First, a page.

Today’s Sounds: Ensemble SuperMusique

A super musique actuelle record from the inventors of the genre, Ensemble SuperMusique, a new track by Montag to wrap his Phases series (just in time for the end of the world) and a video by Toronto/London artist Digits depicting a day in the life of a confused, horny alien.


Ensemble SuperMusique, Bruit Court-Circuit (Ambiances Magnétiques)

The spark plugs at Ambiances Magnétiques have been energizing the musique actuelle field since René Lussier conducted 1983’s Fin du travail, and the label’s current catalogue is now overloaded with 229 releases. Long in sync with Victoriaville’s annual Musique Actuelle festival, it is no shock to learn that their latest project, whose title translates to “short circuit noise,” premiered at last May’s FIMAV.

Although core musicians remain, the Ensemble SuperMusique has transformed itself since its founding in 1998, spinning in new members with great potential. Joining stalwarts Joane Hétu (sax, voice, objects), Jean Derome (sax, flute, objects), Martin Tétreault (turntables) and the double-A battery team of Michel F. Côté and Danielle P. Roger are relative newcomers Alexandre St-Onge (bass and electronics), Émilie Girard-Charest (cello), Guido Del Fabbro (violin) and Vergil Sharkya (synths). The latter recruits are equally able to coax sounds out of their instruments, and the ensemble remains grounded in free improvisation relayed by graphic, oral or written scores.

The CD features six tracks from five different composers. Previous projects included canoe trips and works about the seasons, recalling the earthier times before we all got lost in an electronic flux. Bruit Court-Circuit charges towards more modern developments, and, given past themes, can perhaps be heard as a warning as much as it is an embrace of technology.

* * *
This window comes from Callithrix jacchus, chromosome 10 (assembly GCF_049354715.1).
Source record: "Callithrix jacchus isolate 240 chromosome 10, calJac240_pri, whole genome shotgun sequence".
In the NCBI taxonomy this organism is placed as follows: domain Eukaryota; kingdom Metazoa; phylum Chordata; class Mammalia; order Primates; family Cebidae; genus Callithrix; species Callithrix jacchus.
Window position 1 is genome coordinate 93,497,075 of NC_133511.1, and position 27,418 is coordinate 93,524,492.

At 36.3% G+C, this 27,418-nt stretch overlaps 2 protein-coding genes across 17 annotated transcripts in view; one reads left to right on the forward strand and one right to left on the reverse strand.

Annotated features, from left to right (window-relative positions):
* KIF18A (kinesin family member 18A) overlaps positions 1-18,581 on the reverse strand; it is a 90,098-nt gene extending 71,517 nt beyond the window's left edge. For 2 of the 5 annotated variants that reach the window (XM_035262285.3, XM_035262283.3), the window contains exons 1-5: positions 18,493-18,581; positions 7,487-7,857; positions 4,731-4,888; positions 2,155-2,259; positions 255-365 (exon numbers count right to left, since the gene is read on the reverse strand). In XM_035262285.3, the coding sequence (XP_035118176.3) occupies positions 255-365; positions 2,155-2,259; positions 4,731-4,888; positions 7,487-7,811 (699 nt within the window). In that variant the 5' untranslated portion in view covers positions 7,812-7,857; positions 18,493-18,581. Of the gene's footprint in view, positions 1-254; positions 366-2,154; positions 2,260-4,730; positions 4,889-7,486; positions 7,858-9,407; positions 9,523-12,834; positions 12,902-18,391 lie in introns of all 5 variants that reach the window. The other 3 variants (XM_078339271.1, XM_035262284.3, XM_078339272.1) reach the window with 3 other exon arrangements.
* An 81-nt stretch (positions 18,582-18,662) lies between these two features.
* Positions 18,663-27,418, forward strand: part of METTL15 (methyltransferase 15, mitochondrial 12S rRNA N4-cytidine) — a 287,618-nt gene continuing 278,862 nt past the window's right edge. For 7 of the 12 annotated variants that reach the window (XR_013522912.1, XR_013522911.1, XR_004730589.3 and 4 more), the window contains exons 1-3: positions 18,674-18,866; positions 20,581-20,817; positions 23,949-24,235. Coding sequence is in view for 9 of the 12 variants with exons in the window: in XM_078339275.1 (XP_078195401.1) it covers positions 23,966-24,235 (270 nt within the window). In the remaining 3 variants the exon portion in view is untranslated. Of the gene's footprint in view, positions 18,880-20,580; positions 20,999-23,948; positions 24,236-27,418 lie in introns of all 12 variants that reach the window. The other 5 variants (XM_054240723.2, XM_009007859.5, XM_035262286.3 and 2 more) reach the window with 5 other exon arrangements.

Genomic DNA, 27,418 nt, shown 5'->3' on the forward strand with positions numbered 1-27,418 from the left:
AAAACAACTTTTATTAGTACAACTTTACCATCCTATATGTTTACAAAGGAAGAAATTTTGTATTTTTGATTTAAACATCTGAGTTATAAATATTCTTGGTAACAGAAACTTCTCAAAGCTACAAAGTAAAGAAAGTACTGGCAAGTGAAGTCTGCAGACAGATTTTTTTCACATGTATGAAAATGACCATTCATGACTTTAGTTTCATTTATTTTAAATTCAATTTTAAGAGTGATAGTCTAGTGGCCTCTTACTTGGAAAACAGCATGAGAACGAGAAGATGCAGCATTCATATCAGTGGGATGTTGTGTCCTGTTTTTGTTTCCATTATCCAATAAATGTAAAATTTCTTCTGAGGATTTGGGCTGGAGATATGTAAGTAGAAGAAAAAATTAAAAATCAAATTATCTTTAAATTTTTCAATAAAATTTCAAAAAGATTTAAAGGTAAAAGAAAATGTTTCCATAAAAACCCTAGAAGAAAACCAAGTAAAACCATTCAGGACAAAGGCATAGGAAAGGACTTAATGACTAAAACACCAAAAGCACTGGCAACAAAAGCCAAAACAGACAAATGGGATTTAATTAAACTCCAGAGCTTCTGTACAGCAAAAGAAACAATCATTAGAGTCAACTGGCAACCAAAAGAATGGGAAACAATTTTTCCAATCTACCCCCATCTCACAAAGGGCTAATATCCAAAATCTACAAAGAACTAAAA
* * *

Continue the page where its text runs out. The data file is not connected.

This is most clearly suggested in Tétreault’s “Malgré Tout, Face A,” which starts out with a simple drum meter, quickly followed by bursts of impulsive and dizzying noise from the rest, but ends with Hétu’s vocalization of basic human physical and psychological qualities. Thus we cycle from corporeal beats to industrial noise and back to our natural characteristics, from which we cannot escape, regardless of progress.

It is sometimes difficult to source the sounds. Careful listening can provide clues based on placement in the mix, as each member is given their own corner, but puzzles remain. Is that drumbeat from Tétreault’s vinyl or Côté/Roger? Is the Beethoven cello sonata quote live or Memorex? Is that high-pitched wavering sound flute, sine wave electronics, amp/mic feedback or a fuse of all three?

This is classic actuelle from the inventors of the genre. Fighting against technology’s tendency to black out human ideals, a ceaseless spirit of positive fun pervades the disc. Electrifying music and a thoughtful message upon which to end the year.

Record launch with Ensemble SuperMusique, Trio Derome/Guilbault/Tanguay and Joane Hétu at la Elastica (4602 St-Laurent), Wednesday Dec. 19, 5 p.m., free


Montag, “The Last Call”/”8 Soleils”

Bringing his monthly single series Phases to end, Montreal’s Montag (aka Antoine Bédard) released “The Last Call” today, intentionally timed two days before the Mayan apocalypse. Pour yourself something potent, sit back and drink it in — the song, that is, with the beverage. It’ll go down smooth.



Digits, “Love Is Only Affection”

Directed by Seth Mendelson, this video sets the sultronic sounds of Toronto’s Alt Altman (now based in Berlin) to a narrative about a confused, horny alien. Or something. The Death and Desire mixtape is available for free here.

Leave a Reply